In walking down the path that signifies our futures, we tend to once in a while step on stones and rocks that were there from our pasts, hurting our feet and becoming an obstacle when all we are trying to do is lead happy lives. We recognize that once or twice we took a shortcut or went down the wrong way, that single moment changing the course of our lives. What keeps me up at night? Decisions I have made in the past or that he has taken in years previous to me entering his life or where we’ll find ourselves in a year or two is what preoccupies my mind. When it comes to moving on and letting go of moments that hurt both of us, we tend to forget that those moments had to happen in order for us to end up together.
When writing our futures, we have this flawed idea that we can just rewind time and erase moments that led us to the present. We can no longer go back in time and take back words that resulted in actions that resulted in fights or arguments or perhaps a final ending to something that should have never had a beginning or initial spark. If I’m rambling on, it’s only because I’m trying to make a point: the past will not define who you are today, it can only reinforce some points as to why you are the way you are, but your past can only be responsible for you being a better person because you either let karma do its work or because karma was in your favor and paid you off for being taken advantage of or hurt.
When I stepped off the plane in Havana, there was a resonating presence of the past; the clocks had stopped ticking long ago and the two weeks I was there I spent reflecting on how I had ended up on that island and how had the past few years flown by so quickly. The past was a big factor in my Cuba adventure, seeing how people there live trapped in time, with the bare minimum to make it through their day and technology being the least of their worries. People there seemed to have settled for a lifestyle where they cannot advance, a life where the minimum is all they need and where their effort goes unnoticed or unmeasured. I encountered several women who perhaps have never or will never come across true love, the genuine essence of a flow of emotions that rush to your head telling you that you care for someone to an incredible degree, all because they have to prostitute themselves to make a bit of extra money on the side. As I have said before (alluding to one of my professors from a few years back): time does not pass, it only accumulates. In Cuba, the phenomenon of time just accumulating made me reflect on my life, where I currently stand and where I want to head. I do not have to settle for something that is beneath me or that is sedentary. I am smart enough to know that my past can accumulate all it wants but it will not define who I am or who I am with. If anything I owe my past my entire future, because it was years ago that I shook his hand for the first time and said “Oh, nice to meet you”.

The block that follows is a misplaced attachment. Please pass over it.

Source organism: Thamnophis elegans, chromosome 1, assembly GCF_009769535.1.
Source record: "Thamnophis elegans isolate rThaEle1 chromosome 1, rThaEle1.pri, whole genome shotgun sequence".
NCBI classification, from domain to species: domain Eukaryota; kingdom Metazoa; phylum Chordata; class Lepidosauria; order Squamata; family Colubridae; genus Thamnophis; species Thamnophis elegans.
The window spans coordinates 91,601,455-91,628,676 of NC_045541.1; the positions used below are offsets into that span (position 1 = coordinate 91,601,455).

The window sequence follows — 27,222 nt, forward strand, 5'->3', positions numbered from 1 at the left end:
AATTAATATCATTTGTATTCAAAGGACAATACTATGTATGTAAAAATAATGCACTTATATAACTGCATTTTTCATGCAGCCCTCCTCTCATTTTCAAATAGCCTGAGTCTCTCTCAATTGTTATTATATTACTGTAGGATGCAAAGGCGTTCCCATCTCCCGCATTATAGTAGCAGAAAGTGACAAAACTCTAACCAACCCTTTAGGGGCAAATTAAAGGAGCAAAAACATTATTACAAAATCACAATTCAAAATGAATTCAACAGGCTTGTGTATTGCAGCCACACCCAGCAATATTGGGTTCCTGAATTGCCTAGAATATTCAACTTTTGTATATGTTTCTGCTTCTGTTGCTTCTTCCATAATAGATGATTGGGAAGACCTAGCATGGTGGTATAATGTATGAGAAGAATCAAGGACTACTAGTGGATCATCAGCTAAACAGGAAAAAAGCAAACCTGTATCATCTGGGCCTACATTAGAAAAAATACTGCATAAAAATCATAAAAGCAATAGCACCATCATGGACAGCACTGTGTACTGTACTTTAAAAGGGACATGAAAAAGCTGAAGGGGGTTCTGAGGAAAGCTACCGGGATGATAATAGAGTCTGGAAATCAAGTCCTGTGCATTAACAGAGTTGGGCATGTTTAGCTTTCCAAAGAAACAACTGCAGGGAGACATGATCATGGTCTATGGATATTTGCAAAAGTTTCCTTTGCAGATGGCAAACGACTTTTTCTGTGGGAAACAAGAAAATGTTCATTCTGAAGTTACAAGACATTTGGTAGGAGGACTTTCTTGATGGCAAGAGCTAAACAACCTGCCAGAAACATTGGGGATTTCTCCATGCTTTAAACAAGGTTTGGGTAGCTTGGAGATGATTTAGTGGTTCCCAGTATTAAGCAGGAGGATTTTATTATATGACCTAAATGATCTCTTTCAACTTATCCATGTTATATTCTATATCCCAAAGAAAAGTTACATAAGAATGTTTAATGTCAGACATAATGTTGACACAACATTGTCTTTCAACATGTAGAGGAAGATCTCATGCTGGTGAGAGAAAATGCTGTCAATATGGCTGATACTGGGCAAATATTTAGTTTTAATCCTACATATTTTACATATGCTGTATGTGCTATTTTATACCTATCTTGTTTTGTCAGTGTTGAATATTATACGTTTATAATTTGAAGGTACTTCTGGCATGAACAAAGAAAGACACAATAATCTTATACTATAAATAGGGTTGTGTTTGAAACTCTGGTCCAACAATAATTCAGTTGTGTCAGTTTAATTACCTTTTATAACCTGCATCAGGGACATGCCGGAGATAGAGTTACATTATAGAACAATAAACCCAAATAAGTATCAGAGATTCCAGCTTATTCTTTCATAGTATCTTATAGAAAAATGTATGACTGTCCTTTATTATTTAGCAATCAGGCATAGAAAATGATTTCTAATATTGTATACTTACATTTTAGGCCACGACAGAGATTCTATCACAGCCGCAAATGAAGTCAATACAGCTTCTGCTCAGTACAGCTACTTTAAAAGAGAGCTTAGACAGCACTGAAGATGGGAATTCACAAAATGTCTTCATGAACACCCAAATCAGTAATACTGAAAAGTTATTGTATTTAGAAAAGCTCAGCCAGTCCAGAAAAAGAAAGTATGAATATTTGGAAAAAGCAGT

I am fortunate to have an amazing man by my side who I have known for years but our pasts never fully intertwined until now. He and I often talk about why we did not happen sooner and both have agreed that we would have not appreciated what we have now until each of us on our own had to go through certain moments and situations to maturely understand what we could be together and the sudden love that developed. It is okay to understand where each of us came from or what we just got out of, that way we know the worst has passed and the best is yet to come.
So when the past decides to knock at our doors or ring our doorbells, let’s thank that all that happened because if any one of those moments had not occurred, we would not be next to the person we find ourselves walking, running or simply living life happily next to. So past, thank you.